When Germany decided to ban the naked short selling of European government bonds, credit default swaps and the top ten German financial institutions in response to the escalating Eurozone crisis, it was following a long tradition of indignant bureaucrats.
Regulators love to blame short sellers for exacerbating market turmoil, if not for downright causing it.
Most politicians are technocrats. They truly believe that clocking up 2.5% GDP plus inflation – year in, year out – is a credible aim for a market. Why all this Sturm und Drang? No more boom and bust!
By definition, politicians also like to score political points – such points are free, and the voters love them. Down, evil short-sellers, down!
The Americans already banned naked short selling
Still, Germany’s ban on naked short selling is hardly outrageous if you consider that the U.S. introduced such controls in the banking crisis in 2008, and never rescinded them.
Why should Europe alone face the locust hordes?
Yet just as Lehman Brothers’ collapse wasn’t caused by short sellers (they might have finished it off, like hyenas tearing apart a sick animal) so the gyrations in European securities haven’t arisen in a vacuum.
Weaker European countries have borrowed too much, and lived high on the hog for too long. Germany has been too stingy. Something had to give.
That said, one can understand the politicians’ frustration. I heard last week that French banks, having just been underwritten by the enormous Euro-aid package, were among the first to begin shorting the Euro in response!
I guess asking traders not to take profitable trades would be like asking a baker not to bake after you’ve paid him insurance for burning down his bakery.
Naked short selling versus everyday short selling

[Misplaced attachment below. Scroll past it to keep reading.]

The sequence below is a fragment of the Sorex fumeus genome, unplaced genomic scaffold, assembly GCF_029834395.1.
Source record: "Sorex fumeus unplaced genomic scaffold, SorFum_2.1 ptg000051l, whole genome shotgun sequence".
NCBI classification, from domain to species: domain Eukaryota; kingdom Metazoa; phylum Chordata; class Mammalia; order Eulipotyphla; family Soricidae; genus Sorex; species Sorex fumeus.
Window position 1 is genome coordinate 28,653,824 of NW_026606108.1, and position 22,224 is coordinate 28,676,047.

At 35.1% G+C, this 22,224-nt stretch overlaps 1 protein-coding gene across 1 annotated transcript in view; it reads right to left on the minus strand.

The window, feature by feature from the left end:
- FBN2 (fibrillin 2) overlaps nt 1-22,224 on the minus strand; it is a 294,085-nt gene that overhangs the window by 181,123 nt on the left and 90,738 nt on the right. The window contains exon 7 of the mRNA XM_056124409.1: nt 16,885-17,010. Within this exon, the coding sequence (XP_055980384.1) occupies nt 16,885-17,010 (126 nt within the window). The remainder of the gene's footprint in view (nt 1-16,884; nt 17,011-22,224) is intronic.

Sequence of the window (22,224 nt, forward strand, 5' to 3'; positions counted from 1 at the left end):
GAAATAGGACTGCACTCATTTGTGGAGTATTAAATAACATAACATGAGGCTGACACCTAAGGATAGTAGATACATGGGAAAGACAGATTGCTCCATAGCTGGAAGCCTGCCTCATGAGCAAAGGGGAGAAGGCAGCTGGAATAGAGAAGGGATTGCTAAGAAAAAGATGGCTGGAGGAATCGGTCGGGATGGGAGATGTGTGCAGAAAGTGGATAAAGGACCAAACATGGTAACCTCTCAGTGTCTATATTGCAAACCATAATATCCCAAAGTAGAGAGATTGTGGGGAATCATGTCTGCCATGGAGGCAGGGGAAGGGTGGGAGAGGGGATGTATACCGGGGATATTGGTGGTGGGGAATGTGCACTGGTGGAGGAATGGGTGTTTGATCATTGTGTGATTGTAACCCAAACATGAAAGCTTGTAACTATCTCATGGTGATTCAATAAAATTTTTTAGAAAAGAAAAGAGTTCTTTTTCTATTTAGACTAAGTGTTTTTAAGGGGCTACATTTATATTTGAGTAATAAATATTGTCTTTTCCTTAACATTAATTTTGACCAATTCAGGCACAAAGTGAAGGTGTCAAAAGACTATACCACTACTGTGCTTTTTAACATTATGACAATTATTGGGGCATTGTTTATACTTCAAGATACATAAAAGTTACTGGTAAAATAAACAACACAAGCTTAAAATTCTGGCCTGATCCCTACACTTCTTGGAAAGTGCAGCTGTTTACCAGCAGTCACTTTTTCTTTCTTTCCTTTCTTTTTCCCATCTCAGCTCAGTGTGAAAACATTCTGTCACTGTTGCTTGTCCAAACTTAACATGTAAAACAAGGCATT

If you’re going to ban short selling, then it’s certainly the naked form that’s the most dubious.
Short selling means borrowing a stock or other security from someone, selling it, and hopefully buying it back more cheaply later. Like this, you turn a profit from the price difference (after paying interest to whoever you borrowed the stock from). But if the stock’s price rises after you sell it, you lose money.
Naked short selling differs in that you never actually borrow – or even arrange or intend to borrow – the security you sell short. In theory, this could mean that it’s possible to drive down the price of a security beyond the normal relationship of supply and demand for the underlying asset. That said, someone is still taking a real money risk in wagering the price will fall, so in that sense it still represents real price information in the market.
There’s much dispute amongst market watchers as to whether naked short selling can unduly disrupt markets, or even whether it can be effectively banned. I don’t profess to have a clue, let alone an expert opinion.
What’s clear though is in the short-term, actions such as banning naked short selling by the authorities can ironically stoke more fear, rather than calm the markets.
A traders’ immediate reaction to any sudden change will always be: “What don’t I know now, and what’s being hidden from me?”
And that’s not a recipe for a stable market.
Further reading on naked short selling
- Germany’s ban on naked short selling runs until late March 2012
- A detailed US-centric Wikipedia page on naked short selling
- The FSA says the German ban won’t cover such instruments traded in the UK
Okay, about that picture above… He’s a naked short seller who is going to clean up. Geddit? Sorry!